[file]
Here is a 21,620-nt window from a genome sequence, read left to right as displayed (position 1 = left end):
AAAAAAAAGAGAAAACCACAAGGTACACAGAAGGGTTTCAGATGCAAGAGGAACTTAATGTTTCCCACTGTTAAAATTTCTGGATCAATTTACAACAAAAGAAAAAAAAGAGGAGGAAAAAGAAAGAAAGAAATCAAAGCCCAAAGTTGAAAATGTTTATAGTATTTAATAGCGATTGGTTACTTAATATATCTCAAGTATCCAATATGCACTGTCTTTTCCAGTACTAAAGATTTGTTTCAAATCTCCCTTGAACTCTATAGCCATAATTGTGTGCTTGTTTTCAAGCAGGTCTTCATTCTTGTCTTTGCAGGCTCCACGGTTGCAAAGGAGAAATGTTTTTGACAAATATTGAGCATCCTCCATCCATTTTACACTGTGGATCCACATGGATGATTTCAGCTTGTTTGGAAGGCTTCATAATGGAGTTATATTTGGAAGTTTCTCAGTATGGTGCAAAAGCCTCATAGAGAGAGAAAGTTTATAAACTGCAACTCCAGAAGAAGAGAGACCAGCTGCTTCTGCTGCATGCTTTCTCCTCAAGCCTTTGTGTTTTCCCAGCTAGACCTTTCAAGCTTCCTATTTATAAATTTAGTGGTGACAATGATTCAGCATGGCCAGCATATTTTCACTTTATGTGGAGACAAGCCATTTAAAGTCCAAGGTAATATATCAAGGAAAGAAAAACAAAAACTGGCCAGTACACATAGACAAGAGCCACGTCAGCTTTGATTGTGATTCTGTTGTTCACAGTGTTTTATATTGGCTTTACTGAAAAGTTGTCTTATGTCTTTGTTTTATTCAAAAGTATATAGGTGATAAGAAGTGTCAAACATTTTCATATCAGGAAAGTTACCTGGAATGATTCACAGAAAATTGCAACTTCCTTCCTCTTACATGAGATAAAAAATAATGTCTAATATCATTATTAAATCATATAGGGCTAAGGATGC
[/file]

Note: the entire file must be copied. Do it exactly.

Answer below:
Here is a 21,620-nt window from a genome sequence, read left to right as displayed (position 1 = left end):
AAAAAAAAGAGAAAACCACAAGGTACACAGAAGGGTTTCAGATGCAAGAGGAACTTAATGTTTCCCACTGTTAAAATTTCTGGATCAATTTACAACAAAAGAAAAAAAAGAGGAGGAAAAAGAAAGAAAGAAATCAAAGCCCAAAGTTGAAAATGTTTATAGTATTTAATAGCGATTGGTTACTTAATATATCTCAAGTATCCAATATGCACTGTCTTTTCCAGTACTAAAGATTTGTTTCAAATCTCCCTTGAACTCTATAGCCATAATTGTGTGCTTGTTTTCAAGCAGGTCTTCATTCTTGTCTTTGCAGGCTCCACGGTTGCAAAGGAGAAATGTTTTTGACAAATATTGAGCATCCTCCATCCATTTTACACTGTGGATCCACATGGATGATTTCAGCTTGTTTGGAAGGCTTCATAATGGAGTTATATTTGGAAGTTTCTCAGTATGGTGCAAAAGCCTCATAGAGAGAGAAAGTTTATAAACTGCAACTCCAGAAGAAGAGAGACCAGCTGCTTCTGCTGCATGCTTTCTCCTCAAGCCTTTGTGTTTTCCCAGCTAGACCTTTCAAGCTTCCTATTTATAAATTTAGTGGTGACAATGATTCAGCATGGCCAGCATATTTTCACTTTATGTGGAGACAAGCCATTTAAAGTCCAAGGTAATATATCAAGGAAAGAAAAACAAAAACTGGCCAGTACACATAGACAAGAGCCACGTCAGCTTTGATTGTGATTCTGTTGTTCACAGTGTTTTATATTGGCTTTACTGAAAAGTTGTCTTATGTCTTTGTTTTATTCAAAAGTATATAGGTGATAAGAAGTGTCAAACATTTTCATATCAGGAAAGTTACCTGGAATGATTCACAGAAAATTGCAACTTCCTTCCTCTTACATGAGATAAAAAATAATGTCTAATATCATTATTAAATCATATAGGGCTAAGGATGC